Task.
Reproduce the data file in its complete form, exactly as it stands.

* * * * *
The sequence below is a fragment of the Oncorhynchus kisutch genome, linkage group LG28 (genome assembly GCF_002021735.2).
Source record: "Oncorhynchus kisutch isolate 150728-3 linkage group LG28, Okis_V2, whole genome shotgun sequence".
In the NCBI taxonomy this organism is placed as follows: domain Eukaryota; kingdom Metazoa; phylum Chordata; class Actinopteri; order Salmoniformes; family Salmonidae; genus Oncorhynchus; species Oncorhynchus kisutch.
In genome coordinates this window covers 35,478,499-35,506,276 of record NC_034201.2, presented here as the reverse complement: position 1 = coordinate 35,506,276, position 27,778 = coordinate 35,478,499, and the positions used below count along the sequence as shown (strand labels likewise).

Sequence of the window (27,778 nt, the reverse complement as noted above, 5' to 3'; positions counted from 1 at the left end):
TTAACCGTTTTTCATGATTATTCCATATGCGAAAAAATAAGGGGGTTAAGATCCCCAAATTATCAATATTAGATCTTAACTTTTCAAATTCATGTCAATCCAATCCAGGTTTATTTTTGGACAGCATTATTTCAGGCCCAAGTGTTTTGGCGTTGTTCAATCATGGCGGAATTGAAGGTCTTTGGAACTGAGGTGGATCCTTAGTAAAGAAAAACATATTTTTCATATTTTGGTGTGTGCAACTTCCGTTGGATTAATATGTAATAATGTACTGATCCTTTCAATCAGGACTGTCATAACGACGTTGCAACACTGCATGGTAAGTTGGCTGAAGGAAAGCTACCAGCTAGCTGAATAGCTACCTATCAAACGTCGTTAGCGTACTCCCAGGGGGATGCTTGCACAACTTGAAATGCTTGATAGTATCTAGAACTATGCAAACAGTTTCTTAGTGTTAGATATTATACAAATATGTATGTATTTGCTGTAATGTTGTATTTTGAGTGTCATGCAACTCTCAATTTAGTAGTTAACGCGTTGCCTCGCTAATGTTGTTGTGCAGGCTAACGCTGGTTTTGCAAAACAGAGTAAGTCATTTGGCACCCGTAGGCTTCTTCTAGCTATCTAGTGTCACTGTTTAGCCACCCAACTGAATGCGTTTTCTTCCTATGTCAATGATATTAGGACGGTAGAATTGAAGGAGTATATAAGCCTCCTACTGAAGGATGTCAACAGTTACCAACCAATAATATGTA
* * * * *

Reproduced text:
The sequence below is a fragment of the Oncorhynchus kisutch genome, linkage group LG28 (genome assembly GCF_002021735.2).
Source record: "Oncorhynchus kisutch isolate 150728-3 linkage group LG28, Okis_V2, whole genome shotgun sequence".
In the NCBI taxonomy this organism is placed as follows: domain Eukaryota; kingdom Metazoa; phylum Chordata; class Actinopteri; order Salmoniformes; family Salmonidae; genus Oncorhynchus; species Oncorhynchus kisutch.
In genome coordinates this window covers 35,478,499-35,506,276 of record NC_034201.2, presented here as the reverse complement: position 1 = coordinate 35,506,276, position 27,778 = coordinate 35,478,499, and the positions used below count along the sequence as shown (strand labels likewise).

Sequence of the window (27,778 nt, the reverse complement as noted above, 5' to 3'; positions counted from 1 at the left end):
TTAACCGTTTTTCATGATTATTCCATATGCGAAAAAATAAGGGGGTTAAGATCCCCAAATTATCAATATTAGATCTTAACTTTTCAAATTCATGTCAATCCAATCCAGGTTTATTTTTGGACAGCATTATTTCAGGCCCAAGTGTTTTGGCGTTGTTCAATCATGGCGGAATTGAAGGTCTTTGGAACTGAGGTGGATCCTTAGTAAAGAAAAACATATTTTTCATATTTTGGTGTGTGCAACTTCCGTTGGATTAATATGTAATAATGTACTGATCCTTTCAATCAGGACTGTCATAACGACGTTGCAACACTGCATGGTAAGTTGGCTGAAGGAAAGCTACCAGCTAGCTGAATAGCTACCTATCAAACGTCGTTAGCGTACTCCCAGGGGGATGCTTGCACAACTTGAAATGCTTGATAGTATCTAGAACTATGCAAACAGTTTCTTAGTGTTAGATATTATACAAATATGTATGTATTTGCTGTAATGTTGTATTTTGAGTGTCATGCAACTCTCAATTTAGTAGTTAACGCGTTGCCTCGCTAATGTTGTTGTGCAGGCTAACGCTGGTTTTGCAAAACAGAGTAAGTCATTTGGCACCCGTAGGCTTCTTCTAGCTATCTAGTGTCACTGTTTAGCCACCCAACTGAATGCGTTTTCTTCCTATGTCAATGATATTAGGACGGTAGAATTGAAGGAGTATATAAGCCTCCTACTGAAGGATGTCAACAGTTACCAACCAATAATATGTA